“I like your glasses,” he said as he handed me the wine.

“Thank you,” I said smoothly. (They’re progressive glasses so I can see out of them normally and also read. My idea in wearing them was that he wouldn’t notice I was so old that I needed reading glasses.)

“Can I take them off ?” he said, in a way that made me think he meant . . . clothes.

“OK,” I said. He took them off and put them on the bar, brushing my hand slightly, looking at me.


“You’re much prettier than your photo.”

“Roxster, my photo is of an egg,” I said, slurping at the wine, remembering too late that I was supposed to sit back and let him look at me stroking the stem of the wine glass arousingly.

“I know.”

“Weren’t you worried I might turn out to be a 250-lb cross dresser?”

“Yes. I’ve got eight of my mates planted in the bar to protect me.”


“That’s spooky,” I said, “I’ve got a parade of hit men lined up in all the windows across the street in case you try to murder me and then eat me.”

“Have they all been fartaged ?”

I was just taking a slurp of wine and laughed in the middle, then choked with the wine still in my mouth, and sick started coming up my throat.

“Are you all right?” I waved my hand around. My mouth was a mixture of sick and wine. Roxter gave me a handful of paper napkins. I made my way to the loos, holding the napkins over my mouth. Got inside just in time and spurted the sick/wine into the washbasin, wondering if I should add “Do not be sick in own mouth at start of date” to the Dating Rules.

I washed my mouth out, remembering with relief that there was a kid’s toothbrush somewhere at the bottom of my handbag. And some gum.


When I got out Roxster had found us a table and was looking at his phone.

“I thought I was supposed to be the one who was obsessed with vomit,” he said, without looking up. “I’m just tweeting your followers all about it.”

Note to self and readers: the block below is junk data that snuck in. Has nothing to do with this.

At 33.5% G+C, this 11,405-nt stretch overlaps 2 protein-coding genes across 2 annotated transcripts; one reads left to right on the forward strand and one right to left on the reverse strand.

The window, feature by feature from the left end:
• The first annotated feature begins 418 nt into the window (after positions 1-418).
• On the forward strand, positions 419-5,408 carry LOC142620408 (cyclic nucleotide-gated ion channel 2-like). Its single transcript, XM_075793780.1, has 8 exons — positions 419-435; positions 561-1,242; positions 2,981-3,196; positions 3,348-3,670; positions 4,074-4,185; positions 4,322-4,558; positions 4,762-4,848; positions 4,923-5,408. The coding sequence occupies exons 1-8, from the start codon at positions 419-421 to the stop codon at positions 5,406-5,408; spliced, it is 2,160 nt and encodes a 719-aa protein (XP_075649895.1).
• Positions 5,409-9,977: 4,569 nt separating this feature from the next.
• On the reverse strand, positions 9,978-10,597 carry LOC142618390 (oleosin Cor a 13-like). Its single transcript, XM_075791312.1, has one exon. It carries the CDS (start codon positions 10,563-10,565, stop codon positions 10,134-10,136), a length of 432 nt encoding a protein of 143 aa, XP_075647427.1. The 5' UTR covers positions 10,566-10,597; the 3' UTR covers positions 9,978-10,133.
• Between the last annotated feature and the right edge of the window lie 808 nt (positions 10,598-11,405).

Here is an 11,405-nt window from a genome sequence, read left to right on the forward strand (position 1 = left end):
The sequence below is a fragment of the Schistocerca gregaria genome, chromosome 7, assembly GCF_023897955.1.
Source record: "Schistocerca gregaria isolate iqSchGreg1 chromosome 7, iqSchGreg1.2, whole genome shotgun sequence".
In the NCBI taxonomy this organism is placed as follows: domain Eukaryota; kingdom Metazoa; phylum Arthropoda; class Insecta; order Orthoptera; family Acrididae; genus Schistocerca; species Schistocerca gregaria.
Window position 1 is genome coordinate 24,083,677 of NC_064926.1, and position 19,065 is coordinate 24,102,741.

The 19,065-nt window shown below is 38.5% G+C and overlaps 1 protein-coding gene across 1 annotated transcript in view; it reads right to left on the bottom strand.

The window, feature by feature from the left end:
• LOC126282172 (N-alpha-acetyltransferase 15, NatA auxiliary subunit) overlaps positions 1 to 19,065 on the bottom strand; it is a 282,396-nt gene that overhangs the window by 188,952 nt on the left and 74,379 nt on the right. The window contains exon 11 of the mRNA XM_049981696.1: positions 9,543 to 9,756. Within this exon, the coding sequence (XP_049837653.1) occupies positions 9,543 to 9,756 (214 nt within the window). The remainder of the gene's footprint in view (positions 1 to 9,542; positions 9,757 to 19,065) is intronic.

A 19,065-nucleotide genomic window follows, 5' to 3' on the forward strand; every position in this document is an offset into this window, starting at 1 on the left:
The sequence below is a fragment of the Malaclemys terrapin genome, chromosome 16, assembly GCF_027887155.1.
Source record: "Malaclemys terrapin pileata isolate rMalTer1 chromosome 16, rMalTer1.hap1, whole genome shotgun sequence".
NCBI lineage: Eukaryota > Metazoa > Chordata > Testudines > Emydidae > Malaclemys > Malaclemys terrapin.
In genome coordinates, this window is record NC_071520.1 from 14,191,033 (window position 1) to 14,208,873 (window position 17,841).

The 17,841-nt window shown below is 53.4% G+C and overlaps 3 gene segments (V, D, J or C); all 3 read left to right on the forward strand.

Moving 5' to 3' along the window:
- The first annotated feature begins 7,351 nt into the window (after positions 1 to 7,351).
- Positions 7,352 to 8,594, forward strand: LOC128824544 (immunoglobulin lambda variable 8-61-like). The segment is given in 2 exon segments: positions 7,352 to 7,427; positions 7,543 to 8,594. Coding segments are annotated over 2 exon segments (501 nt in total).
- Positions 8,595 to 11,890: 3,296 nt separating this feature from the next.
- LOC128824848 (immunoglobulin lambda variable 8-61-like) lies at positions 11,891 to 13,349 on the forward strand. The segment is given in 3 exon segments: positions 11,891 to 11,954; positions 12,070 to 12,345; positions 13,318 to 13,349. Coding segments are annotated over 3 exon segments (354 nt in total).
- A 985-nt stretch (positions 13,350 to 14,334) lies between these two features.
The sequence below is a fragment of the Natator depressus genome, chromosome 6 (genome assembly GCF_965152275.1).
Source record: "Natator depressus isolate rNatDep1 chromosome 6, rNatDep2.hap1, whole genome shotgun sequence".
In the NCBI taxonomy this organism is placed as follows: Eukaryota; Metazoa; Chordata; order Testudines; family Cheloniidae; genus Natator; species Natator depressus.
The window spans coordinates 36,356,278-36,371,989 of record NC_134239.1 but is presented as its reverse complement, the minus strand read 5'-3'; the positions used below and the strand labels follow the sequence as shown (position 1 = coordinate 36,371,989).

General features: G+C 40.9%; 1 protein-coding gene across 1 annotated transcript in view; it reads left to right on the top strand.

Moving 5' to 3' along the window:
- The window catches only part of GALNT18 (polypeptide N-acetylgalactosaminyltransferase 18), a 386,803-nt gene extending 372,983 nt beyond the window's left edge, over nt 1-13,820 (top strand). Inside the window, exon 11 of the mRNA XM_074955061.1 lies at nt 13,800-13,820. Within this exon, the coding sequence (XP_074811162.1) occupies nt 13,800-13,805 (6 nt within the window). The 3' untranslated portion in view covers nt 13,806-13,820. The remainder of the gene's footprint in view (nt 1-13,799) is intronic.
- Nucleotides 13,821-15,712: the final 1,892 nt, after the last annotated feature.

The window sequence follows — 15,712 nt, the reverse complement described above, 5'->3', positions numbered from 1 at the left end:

“You’re not?”

“Noooo.” He handed me back my phone and started laughing. “Are you all right?” He was laughing so much now he could hardly speak. “Sorry, I just can’t believe you were sick in your own mouth on our first date.”

In the midst of giggling, I realized he had just said “our first date.” And “first” clearly implied that there would be others in spite of sick in-own-mouth.


“Are you going to fart next?” he said, just as the waiter arrived with the menus.

“Shut up, Roxster,” I giggled. I mean, honestly, he did have a mental age of seven, but it was fun because it made me feel so at home. And maybe this was someone who wouldn’t be completely appalled by the bodily functions on display in our household.

As we opened the menus, I realized I didn’t have my glasses any more.

I looked at the blurry letters, panicking. Roxster didn’t notice. He seemed completely overexcited by the food. “Mmm. Mmm. What are you going to have, Jonesey?”

I stared at him like a rabbit caught in headlights.


“Everything all right?”

“I’ve lost my glasses,” I mumbled sheepishly.

“We must have left them on the bar,” he said, getting up. Marvelling at his impressive young physique, I watched him go to where we had been standing, look around, and ask the barman.

“They’re not there,” he said, coming back, looking concerned. “Are they expensive ones?” “No, no, it’s fine,” I lied. (They were expensive ones. And I really liked them.)

“Would you like me to read the menu to you? I could cut up your food for you as well if you like.” He started laughing. “Have to watch out for your teeth.”


“Roxster, this is a very undesirable line of teasing.”

“I know, I know, I’m sorry.”

After he’d read me the menu, I tried to remember the Dating Rules, rubbing my finger delicately up and down the stem of the wine glass, but there didn’t seem to be any point, as Roxster already had my knee between his strapping young thighs.

Realized, even in the midst of excitement, was DETERMINED to find the glasses. Is so easy to let something like that go out of sexual distraction and embarrassment and they were really, really nice glasses.

“I’m just going to look under the bar stool,” I said, when we’d ordered.


“But your knees!”


We both ended up crawling about under the stools. A pair of very young girls, who were sitting where we had been, were very snotty about it. Suddenly felt myself dying with embarrassment at being on a date with a toy boy and forcing him to look under young girls’ legs for my reading glasses.